Glory is the dream superyacht explorer any billionaire would be proud to call his own.
As it so happens, Glory also exists only on paper, for the time being. Kozloff is a known designer but, as of the time of press, not one of his superyacht concepts has any progress in terms of becoming real. His most famous body of work is the Goliath series of concepts, which is also where Glory fits in.
The three masts and the solid sails tilt 70 degrees forward, reducing air draft from 244 feet to 153 feet (74.3 to 46.6 meters), and allowing Glory to pass bridges other sailing rigs wouldn’t be able to clear. All three masts are free-standing, so they can rotate and allow the captain to point the ship in whichever direction he needs, without taking into account wind direction. At the same time, the 30,000 square-foot (2,787 square-meter) solid sails have a longer lifecycle than typical Dacron sails and are easier to maintain and operate. Being made of semi-rigid panels hinged together, they can fold up and down at the touch of a button.
Glory is a 561-foot (171-meter), five-deck superyacht with ice-class capabilities, which makes it an explorer. It was designed for long-range sailing in even the most difficult conditions, whether we’re talking about freezing temperatures or rough waters, while not compromising in luxury or capacity to haul all the necessary gear for exploring adventures of all types.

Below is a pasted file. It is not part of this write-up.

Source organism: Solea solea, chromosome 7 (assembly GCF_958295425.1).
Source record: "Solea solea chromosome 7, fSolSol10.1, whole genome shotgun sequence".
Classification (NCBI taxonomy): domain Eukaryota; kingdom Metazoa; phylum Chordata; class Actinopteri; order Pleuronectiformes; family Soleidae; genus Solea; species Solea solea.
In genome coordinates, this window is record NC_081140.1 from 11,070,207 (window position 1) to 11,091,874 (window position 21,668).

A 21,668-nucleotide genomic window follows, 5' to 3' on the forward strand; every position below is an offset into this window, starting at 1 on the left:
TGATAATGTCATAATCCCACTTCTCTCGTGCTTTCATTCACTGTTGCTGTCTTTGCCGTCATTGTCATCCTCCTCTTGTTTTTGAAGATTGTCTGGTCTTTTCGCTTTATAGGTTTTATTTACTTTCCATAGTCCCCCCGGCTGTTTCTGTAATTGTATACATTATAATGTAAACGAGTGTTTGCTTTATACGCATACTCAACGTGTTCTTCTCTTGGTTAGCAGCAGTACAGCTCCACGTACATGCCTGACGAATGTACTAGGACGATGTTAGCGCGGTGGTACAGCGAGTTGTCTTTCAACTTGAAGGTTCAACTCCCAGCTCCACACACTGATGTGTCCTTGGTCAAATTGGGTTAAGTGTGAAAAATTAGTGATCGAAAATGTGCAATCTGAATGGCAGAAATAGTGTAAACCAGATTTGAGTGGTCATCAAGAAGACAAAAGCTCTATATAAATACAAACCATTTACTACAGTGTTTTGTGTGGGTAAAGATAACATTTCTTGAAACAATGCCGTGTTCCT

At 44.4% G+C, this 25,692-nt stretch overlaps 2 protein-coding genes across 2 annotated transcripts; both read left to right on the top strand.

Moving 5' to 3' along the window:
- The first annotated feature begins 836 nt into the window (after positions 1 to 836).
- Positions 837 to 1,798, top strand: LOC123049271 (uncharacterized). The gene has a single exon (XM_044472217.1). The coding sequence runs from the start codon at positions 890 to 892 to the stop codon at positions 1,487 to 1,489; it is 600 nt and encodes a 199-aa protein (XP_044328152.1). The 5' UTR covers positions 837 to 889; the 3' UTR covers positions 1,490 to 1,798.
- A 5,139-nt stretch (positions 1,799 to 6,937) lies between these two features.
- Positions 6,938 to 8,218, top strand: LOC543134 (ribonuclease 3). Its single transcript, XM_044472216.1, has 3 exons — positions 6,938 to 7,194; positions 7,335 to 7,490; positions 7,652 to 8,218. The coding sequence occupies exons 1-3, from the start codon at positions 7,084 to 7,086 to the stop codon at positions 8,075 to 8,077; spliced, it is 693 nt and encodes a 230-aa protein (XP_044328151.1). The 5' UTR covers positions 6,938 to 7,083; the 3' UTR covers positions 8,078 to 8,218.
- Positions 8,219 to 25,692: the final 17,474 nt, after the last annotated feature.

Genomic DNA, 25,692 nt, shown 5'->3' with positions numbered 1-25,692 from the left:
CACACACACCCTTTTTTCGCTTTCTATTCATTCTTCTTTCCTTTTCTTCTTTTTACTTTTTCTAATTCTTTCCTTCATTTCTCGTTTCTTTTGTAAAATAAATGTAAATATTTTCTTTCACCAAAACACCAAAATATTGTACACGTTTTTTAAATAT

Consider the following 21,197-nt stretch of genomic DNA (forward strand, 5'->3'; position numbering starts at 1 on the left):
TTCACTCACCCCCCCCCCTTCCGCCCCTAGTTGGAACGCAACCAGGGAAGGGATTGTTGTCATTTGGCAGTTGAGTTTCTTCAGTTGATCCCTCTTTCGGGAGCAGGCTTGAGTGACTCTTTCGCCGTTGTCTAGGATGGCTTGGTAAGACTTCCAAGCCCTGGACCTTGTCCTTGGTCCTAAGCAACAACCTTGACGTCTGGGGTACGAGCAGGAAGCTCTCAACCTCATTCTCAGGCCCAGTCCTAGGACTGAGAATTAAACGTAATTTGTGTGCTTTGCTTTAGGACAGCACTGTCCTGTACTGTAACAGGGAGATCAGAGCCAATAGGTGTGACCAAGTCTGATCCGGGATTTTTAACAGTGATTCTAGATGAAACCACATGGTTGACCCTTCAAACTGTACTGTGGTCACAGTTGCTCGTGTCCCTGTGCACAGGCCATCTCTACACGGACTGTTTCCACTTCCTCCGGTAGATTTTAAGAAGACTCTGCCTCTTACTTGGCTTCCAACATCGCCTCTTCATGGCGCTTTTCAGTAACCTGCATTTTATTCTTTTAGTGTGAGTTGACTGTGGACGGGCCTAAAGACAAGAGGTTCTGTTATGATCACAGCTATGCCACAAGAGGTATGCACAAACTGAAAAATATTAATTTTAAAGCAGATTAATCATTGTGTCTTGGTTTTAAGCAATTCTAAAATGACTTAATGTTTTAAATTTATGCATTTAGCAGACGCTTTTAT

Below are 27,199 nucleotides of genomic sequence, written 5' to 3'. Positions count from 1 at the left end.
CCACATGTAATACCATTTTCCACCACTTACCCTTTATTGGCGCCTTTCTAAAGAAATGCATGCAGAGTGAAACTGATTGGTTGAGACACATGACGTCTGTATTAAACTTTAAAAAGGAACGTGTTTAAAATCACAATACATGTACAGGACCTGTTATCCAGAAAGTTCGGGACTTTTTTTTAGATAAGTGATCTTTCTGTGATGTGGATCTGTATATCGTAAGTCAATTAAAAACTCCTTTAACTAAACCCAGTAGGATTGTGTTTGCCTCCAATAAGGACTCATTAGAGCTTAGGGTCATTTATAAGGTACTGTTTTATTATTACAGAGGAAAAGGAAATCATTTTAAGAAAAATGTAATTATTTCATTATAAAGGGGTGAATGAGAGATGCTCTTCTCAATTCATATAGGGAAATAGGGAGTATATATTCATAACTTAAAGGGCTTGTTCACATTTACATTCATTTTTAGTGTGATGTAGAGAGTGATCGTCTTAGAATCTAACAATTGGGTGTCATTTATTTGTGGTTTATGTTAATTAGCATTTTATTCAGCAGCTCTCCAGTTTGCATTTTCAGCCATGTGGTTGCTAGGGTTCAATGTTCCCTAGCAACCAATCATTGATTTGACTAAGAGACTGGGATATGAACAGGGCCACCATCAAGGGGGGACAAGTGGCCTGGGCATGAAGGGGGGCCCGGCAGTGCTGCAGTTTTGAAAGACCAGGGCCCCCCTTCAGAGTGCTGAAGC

Kozloff imagines Glory with a “cavernous” full-beam garage where the owner could easily fit in at least a couple of Nemo U-Boat Worx submarines, including the launching and retrieval systems, four tenders, inflatables, life boats, and a variety of toys. There’s also a helipad with a gyro-stabilized platform and a hangar, to store the aircraft when it’s no longer needed and protect it from the elements. The hangar alone is big enough to accommodate two such aircraft or three smaller eVTOLs – the designer is thinking ahead, of the times when these so-called “flying cars” become standard aircraft for personal use.
Powered by three Cummins engines and two fixed electric motors developing a total of 6,000 hp at 1,600 RPM, Glory would travel at top speeds of 17 knots (19.5 mph / 31.5 kph) on diesel only and 12 knots (13.8 mph / 22.2 kph) on sails. At a cruising speed of 14 knots (16 mph / 26 kph), range is estimated at 6,700 nautical miles (7,710 miles / 12,408 km) or 12 days of non-stop sailing.
Now all Glory needs is someone with deep enough pockets to pay to have it built.